Similarities and differences in factors associated with high and low sedentary behavior after stroke: a mixed methods study

Emily A. Kringle, Jessica Kersey, Megan A. Lewis, Bethany Barone Gibbs, Elizabeth R. Skidmore

Research output: Contribution to journalArticlepeer-review

Abstract

Purpose: To identify similarities and differences in factors affecting activity engagement between adults with stroke who are more and less sedentary. Materials and methods: Data were pooled from two studies of adults with stroke (N = 36). Sedentary time was measured activPAL micro3. Participants completed activPAL interviews, which were analyzed using framework analysis. Participants were stratified into more and less sedentary groups based on activPAL data. Between-group similarities and differences were identified. Results: Adults with stroke (mean [SD] age = 65.8 [13.6] years, stroke chronicity = 40.5 [SD = 38.3] months, 36.1% female) were more sedentary (785.5 [64.7] sedentary minutes/day) and less sedentary (583.6 [87.4] sedentary minutes/day). Those who were more sedentary: engaged in basic activities of daily living, avoided activities, received assistance from other people, and did not use strategies to overcome barriers. Those who were less sedentary: engaged in instrumental and community activities, embraced new strategies, did activities with other people, and used strategies to overcome environmental barriers. Conclusions: Factors affecting activity engagement differed between people who are more and less sedentary. Interventions that aim to reduce post-stroke sedentary behavior should consider the: (1) types of activities, (2) role of other people, and (2) application of strategies to overcome activity and environment-related barriers.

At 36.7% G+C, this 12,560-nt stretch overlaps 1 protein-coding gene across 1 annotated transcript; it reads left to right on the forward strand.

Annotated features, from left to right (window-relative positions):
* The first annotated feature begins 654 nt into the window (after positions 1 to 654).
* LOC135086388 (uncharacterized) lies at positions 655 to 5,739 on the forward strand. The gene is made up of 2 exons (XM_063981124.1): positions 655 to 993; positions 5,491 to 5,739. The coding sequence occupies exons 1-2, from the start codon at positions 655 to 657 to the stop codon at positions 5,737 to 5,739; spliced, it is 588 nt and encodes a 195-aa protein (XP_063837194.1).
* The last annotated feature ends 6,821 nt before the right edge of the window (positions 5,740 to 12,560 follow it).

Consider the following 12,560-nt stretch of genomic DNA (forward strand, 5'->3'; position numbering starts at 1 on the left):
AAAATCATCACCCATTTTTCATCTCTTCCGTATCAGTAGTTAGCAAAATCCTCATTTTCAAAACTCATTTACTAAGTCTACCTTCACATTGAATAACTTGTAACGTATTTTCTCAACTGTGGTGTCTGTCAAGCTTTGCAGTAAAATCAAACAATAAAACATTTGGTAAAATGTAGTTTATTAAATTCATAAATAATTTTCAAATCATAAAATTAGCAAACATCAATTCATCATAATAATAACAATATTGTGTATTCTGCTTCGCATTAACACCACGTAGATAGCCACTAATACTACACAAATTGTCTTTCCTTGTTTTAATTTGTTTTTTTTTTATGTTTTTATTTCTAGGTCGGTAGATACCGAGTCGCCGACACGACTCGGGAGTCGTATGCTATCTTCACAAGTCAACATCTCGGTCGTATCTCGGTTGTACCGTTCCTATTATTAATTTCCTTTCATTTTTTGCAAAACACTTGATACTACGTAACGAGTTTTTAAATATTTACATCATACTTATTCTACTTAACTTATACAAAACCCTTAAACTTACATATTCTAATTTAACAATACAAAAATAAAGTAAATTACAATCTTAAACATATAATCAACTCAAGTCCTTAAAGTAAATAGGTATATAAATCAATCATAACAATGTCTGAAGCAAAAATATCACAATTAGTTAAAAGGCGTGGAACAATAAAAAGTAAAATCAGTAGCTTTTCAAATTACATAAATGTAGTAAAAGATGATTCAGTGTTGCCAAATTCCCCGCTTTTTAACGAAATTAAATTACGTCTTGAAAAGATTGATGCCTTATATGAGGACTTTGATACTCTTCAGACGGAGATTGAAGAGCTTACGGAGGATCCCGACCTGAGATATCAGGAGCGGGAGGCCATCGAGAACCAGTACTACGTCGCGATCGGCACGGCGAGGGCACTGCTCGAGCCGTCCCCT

Original languageEnglish (US)
JournalDisability and Rehabilitation
DOIs
StateAccepted/In press - 2024

Bibliographical note

Publisher Copyright:
© 2024 Informa UK Limited, trading as Taylor & Francis Group.

Keywords

  • Free-living physical activity
  • environment
  • sedentary behavior
  • social support
  • stroke

PubMed: MeSH publication types

  • Journal Article

Fingerprint

Dive into the research topics of 'Similarities and differences in factors associated with high and low sedentary behavior after stroke: a mixed methods study'. Together they form a unique fingerprint.

Cite this